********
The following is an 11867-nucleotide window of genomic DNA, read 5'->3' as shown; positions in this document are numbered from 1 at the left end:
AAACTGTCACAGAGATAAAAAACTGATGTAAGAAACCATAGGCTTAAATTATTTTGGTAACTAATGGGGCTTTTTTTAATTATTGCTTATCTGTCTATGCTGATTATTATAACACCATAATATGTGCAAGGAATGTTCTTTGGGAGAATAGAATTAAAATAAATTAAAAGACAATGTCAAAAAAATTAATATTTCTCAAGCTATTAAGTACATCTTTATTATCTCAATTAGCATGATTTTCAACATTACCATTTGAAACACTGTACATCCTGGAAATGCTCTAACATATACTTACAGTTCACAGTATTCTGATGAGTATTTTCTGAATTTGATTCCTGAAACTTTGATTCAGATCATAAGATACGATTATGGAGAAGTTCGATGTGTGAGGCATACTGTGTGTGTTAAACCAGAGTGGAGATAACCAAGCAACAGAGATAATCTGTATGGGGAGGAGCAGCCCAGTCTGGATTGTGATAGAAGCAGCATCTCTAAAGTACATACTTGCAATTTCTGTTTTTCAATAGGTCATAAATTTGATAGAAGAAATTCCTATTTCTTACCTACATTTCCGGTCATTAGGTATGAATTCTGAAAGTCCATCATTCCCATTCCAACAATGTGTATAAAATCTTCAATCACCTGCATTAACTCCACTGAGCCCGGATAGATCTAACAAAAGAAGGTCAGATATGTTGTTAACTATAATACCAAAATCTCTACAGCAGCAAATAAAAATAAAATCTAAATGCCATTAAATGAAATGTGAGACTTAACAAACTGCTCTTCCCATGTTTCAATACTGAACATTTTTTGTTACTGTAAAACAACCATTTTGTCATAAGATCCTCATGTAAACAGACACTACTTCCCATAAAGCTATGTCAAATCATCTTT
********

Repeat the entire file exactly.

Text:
The following is an 11867-nucleotide window of genomic DNA, read 5'->3' as shown; positions in this document are numbered from 1 at the left end:
AAACTGTCACAGAGATAAAAAACTGATGTAAGAAACCATAGGCTTAAATTATTTTGGTAACTAATGGGGCTTTTTTTAATTATTGCTTATCTGTCTATGCTGATTATTATAACACCATAATATGTGCAAGGAATGTTCTTTGGGAGAATAGAATTAAAATAAATTAAAAGACAATGTCAAAAAAATTAATATTTCTCAAGCTATTAAGTACATCTTTATTATCTCAATTAGCATGATTTTCAACATTACCATTTGAAACACTGTACATCCTGGAAATGCTCTAACATATACTTACAGTTCACAGTATTCTGATGAGTATTTTCTGAATTTGATTCCTGAAACTTTGATTCAGATCATAAGATACGATTATGGAGAAGTTCGATGTGTGAGGCATACTGTGTGTGTTAAACCAGAGTGGAGATAACCAAGCAACAGAGATAATCTGTATGGGGAGGAGCAGCCCAGTCTGGATTGTGATAGAAGCAGCATCTCTAAAGTACATACTTGCAATTTCTGTTTTTCAATAGGTCATAAATTTGATAGAAGAAATTCCTATTTCTTACCTACATTTCCGGTCATTAGGTATGAATTCTGAAAGTCCATCATTCCCATTCCAACAATGTGTATAAAATCTTCAATCACCTGCATTAACTCCACTGAGCCCGGATAGATCTAACAAAAGAAGGTCAGATATGTTGTTAACTATAATACCAAAATCTCTACAGCAGCAAATAAAAATAAAATCTAAATGCCATTAAATGAAATGTGAGACTTAACAAACTGCTCTTCCCATGTTTCAATACTGAACATTTTTTGTTACTGTAAAACAACCATTTTGTCATAAGATCCTCATGTAAACAGACACTACTTCCCATAAAGCTATGTCAAATCATCTTT